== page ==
The state government is recommending hospitals and health care providers to reserve their supply of the effective Covid treatment for unvaccinated people, and to deny it to the vaccinated, reported The Tennessean.
The move comes after the federal government began limiting shipments of the treatments to each state after a few southern states with low vaccination rates began to drain the national supply.
Denying the drug to vaccinated people and prioritizing the more vulnerable unvaccinated population is recommended by the National Institutes of Health (NIH) as access to treatment becomes more scarce.
Tennessee hospitals are being instructed to deny vaccinated Covid patients monoclonal antibody treatments, and to instead reserve resources for the unvaccinated. Pictured: Doctors remove gear after checking on a Covid patient in Memphis, Tennessee, May 2020
Monoclonal antibody treatments are the most effective against Covid. They provide the body with additional antibodies to fight the virus. Pictured: An Eli Lilly researcher tests Covid antibodies in an Indianapolis, Indiana, lab, May 2020
‘Clinically, it makes sense,’ Dr Lisa Piercey, state health commissioner, told The Tennessean.
‘But the doctor in me thinks about all these “what ifs?” What if there is a super-high-risk older person but they are not technically considered immunocompromised? Do they not get it? But a 22-year-old unvaccinated person with asthma – they get it?’
According to NIH recommendations, a unvaccinated or ‘incompletely vaccinated’ person, and those who are fully vaccinated but immunocompromised, should be prioritized for the treatment if there are logistical constraints or shortages.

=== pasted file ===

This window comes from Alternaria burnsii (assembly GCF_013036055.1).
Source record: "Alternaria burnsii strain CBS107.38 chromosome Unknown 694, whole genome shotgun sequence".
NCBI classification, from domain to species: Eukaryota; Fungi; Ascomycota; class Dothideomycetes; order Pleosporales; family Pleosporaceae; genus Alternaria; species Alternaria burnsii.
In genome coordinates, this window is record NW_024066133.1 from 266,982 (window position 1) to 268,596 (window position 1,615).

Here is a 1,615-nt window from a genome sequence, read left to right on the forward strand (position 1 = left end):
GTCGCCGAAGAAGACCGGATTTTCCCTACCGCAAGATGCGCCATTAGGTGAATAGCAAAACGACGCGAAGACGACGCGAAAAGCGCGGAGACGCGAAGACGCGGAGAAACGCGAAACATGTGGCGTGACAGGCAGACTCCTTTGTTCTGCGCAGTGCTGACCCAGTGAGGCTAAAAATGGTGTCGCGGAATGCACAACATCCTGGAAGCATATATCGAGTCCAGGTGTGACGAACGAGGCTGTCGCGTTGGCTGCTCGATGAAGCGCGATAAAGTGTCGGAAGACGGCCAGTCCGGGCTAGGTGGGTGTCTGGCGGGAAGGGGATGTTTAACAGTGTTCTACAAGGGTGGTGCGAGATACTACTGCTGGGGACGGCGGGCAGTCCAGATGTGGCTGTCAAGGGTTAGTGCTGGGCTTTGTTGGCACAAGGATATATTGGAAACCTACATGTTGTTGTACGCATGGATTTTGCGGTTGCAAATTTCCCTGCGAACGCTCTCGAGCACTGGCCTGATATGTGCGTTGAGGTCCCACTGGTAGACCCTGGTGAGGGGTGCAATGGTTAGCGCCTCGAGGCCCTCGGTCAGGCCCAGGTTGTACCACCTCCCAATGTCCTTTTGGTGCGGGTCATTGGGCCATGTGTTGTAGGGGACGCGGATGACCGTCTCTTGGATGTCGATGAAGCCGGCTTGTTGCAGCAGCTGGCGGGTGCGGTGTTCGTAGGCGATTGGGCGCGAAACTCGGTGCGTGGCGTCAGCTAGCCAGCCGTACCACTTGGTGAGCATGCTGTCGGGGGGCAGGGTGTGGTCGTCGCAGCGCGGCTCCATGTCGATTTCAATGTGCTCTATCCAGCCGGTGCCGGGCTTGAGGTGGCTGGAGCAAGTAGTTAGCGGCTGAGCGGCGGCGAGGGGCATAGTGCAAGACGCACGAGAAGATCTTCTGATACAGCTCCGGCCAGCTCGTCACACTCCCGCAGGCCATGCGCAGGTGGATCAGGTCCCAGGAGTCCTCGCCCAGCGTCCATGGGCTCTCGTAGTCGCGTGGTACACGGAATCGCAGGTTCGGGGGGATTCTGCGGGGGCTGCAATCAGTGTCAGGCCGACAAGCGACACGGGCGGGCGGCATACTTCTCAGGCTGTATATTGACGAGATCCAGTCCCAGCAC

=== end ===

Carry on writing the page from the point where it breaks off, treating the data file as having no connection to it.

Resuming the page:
‘Our recommendation to monoclonal antibody providers or individual facilities across the state is if they need to prioritize distribution of the treatment, the NIH guidelines are the recommended approach for that prioritization, including prioritizing those who are most likely to be hospitalized,’ the health commissioner’s office told DailyMail.com.
‘Ultimately, this comes down to providers’ clinical judgment to ensure those most at risk are receiving this treatment.’
Some physicians agree that prioritizing the unvaccinated, who are significantly more likely to be hospitalized or die from the virus, is the right decision despite the potential negative optics.
‘If we had enough to give this to every single person at risk of hospitalization, that would be ideal,’ Dr Karen Bloch, medical director of the antibody infusion clinic at Vanderbilt University in Nashville, told The Tennessean.
‘But with this limited resource, identifying those at most risk makes sense. Taking out the politics, the unvaccinated fit into that category.’
The federal government began to ration the distribution of monoclonal antibodies earlier this month.
Officials from the Department of Health and Human Services (HHS) said that seven southern states along the Gulf Coast had been utilizing 70 percent of the nation’s supply, and they feared a shortage in case other parts of the nation needed resources.
Some states have been prioritizing the distribution of monoclonal antibodies over that of the Covid vaccines.